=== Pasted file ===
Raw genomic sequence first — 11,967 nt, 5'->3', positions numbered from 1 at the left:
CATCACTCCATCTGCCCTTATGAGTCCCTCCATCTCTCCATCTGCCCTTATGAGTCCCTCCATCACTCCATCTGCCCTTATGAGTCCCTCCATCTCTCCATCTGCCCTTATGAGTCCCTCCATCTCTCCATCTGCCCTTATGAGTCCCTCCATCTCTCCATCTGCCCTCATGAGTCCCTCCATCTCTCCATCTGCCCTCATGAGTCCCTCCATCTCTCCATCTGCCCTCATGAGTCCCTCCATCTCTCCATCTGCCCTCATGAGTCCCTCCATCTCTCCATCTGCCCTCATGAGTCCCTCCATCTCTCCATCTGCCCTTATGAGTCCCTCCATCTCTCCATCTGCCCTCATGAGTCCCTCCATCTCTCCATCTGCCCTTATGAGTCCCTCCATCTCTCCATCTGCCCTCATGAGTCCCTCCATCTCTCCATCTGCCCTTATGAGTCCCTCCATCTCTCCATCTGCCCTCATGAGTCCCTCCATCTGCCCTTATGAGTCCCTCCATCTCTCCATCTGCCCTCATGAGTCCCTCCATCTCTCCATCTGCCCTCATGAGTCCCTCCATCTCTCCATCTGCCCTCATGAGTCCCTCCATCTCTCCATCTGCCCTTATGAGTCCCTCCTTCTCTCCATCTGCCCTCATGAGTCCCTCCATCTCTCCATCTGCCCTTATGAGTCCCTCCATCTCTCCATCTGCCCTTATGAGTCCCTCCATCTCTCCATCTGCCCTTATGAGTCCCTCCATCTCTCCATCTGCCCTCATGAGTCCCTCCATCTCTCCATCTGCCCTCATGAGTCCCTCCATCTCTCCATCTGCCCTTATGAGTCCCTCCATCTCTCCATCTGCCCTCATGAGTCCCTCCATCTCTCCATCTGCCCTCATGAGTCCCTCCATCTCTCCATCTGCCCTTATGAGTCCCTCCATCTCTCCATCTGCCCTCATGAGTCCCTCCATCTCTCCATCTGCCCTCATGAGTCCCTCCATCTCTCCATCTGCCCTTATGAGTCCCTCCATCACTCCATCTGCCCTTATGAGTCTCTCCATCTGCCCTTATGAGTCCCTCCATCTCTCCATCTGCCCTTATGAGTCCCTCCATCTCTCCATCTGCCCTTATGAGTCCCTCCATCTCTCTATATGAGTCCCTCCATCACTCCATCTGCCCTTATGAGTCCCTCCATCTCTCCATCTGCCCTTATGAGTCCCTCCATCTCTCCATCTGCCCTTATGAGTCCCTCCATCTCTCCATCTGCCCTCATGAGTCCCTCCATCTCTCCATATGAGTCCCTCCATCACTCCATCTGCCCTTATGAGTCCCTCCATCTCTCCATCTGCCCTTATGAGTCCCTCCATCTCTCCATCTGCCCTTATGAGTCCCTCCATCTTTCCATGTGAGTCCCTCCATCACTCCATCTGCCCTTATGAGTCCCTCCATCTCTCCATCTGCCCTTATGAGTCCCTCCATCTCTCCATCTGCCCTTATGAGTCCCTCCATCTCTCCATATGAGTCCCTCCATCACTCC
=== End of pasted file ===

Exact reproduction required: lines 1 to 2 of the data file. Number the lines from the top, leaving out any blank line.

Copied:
Raw genomic sequence first — 11,967 nt, 5'->3', positions numbered from 1 at the left:
CATCACTCCATCTGCCCTTATGAGTCCCTCCATCTCTCCATCTGCCCTTATGAGTCCCTCCATCACTCCATCTGCCCTTATGAGTCCCTCCATCTCTCCATCTGCCCTTATGAGTCCCTCCATCTCTCCATCTGCCCTTATGAGTCCCTCCATCTCTCCATCTGCCCTCATGAGTCCCTCCATCTCTCCATCTGCCCTCATGAGTCCCTCCATCTCTCCATCTGCCCTCATGAGTCCCTCCATCTCTCCATCTGCCCTCATGAGTCCCTCCATCTCTCCATCTGCCCTCATGAGTCCCTCCATCTCTCCATCTGCCCTTATGAGTCCCTCCATCTCTCCATCTGCCCTCATGAGTCCCTCCATCTCTCCATCTGCCCTTATGAGTCCCTCCATCTCTCCATCTGCCCTCATGAGTCCCTCCATCTCTCCATCTGCCCTTATGAGTCCCTCCATCTCTCCATCTGCCCTCATGAGTCCCTCCATCTGCCCTTATGAGTCCCTCCATCTCTCCATCTGCCCTCATGAGTCCCTCCATCTCTCCATCTGCCCTCATGAGTCCCTCCATCTCTCCATCTGCCCTCATGAGTCCCTCCATCTCTCCATCTGCCCTTATGAGTCCCTCCTTCTCTCCATCTGCCCTCATGAGTCCCTCCATCTCTCCATCTGCCCTTATGAGTCCCTCCATCTCTCCATCTGCCCTTATGAGTCCCTCCATCTCTCCATCTGCCCTTATGAGTCCCTCCATCTCTCCATCTGCCCTCATGAGTCCCTCCATCTCTCCATCTGCCCTCATGAGTCCCTCCATCTCTCCATCTGCCCTTATGAGTCCCTCCATCTCTCCATCTGCCCTCATGAGTCCCTCCATCTCTCCATCTGCCCTCATGAGTCCCTCCATCTCTCCATCTGCCCTTATGAGTCCCTCCATCTCTCCATCTGCCCTCATGAGTCCCTCCATCTCTCCATCTGCCCTCATGAGTCCCTCCATCTCTCCATCTGCCCTTATGAGTCCCTCCATCACTCCATCTGCCCTTATGAGTCTCTCCATCTGCCCTTATGAGTCCCTCCATCTCTCCATCTGCCCTTATGAGTCCCTCCATCTCTCCATCTGCCCTTATGAGTCCCTCCATCTCTCTATATGAGTCCCTCCATCACTCCATCTGCCCTTATGAGTCCCTCCATCTCTCCATCTGCCCTTATGAGTCCCTCCATCTCTCCATCTGCCCTTATGAGTCCCTCCATCTCTCCATCTGCCCTCATGAGTCCCTCCATCTCTCCATATGAGTCCCTCCATCACTCCATCTGCCCTTATGAGTCCCTCCATCTCTCCATCTGCCCTTATGAGTCCCTCCATCTCTCCATCTGCCCTTATGAGTCCCTCCATCTTTCCATGTGAGTCCCTCCATCACTCCATCTGCCCTTATGAGTCCCTCCATCTCTCCATCTGCCCTTATGAGTCCCTCCATCTCTCCATCTGCCCTTATGAGTCCCTCCATCTCTCCATATGAGTCCCTCCATCACTCC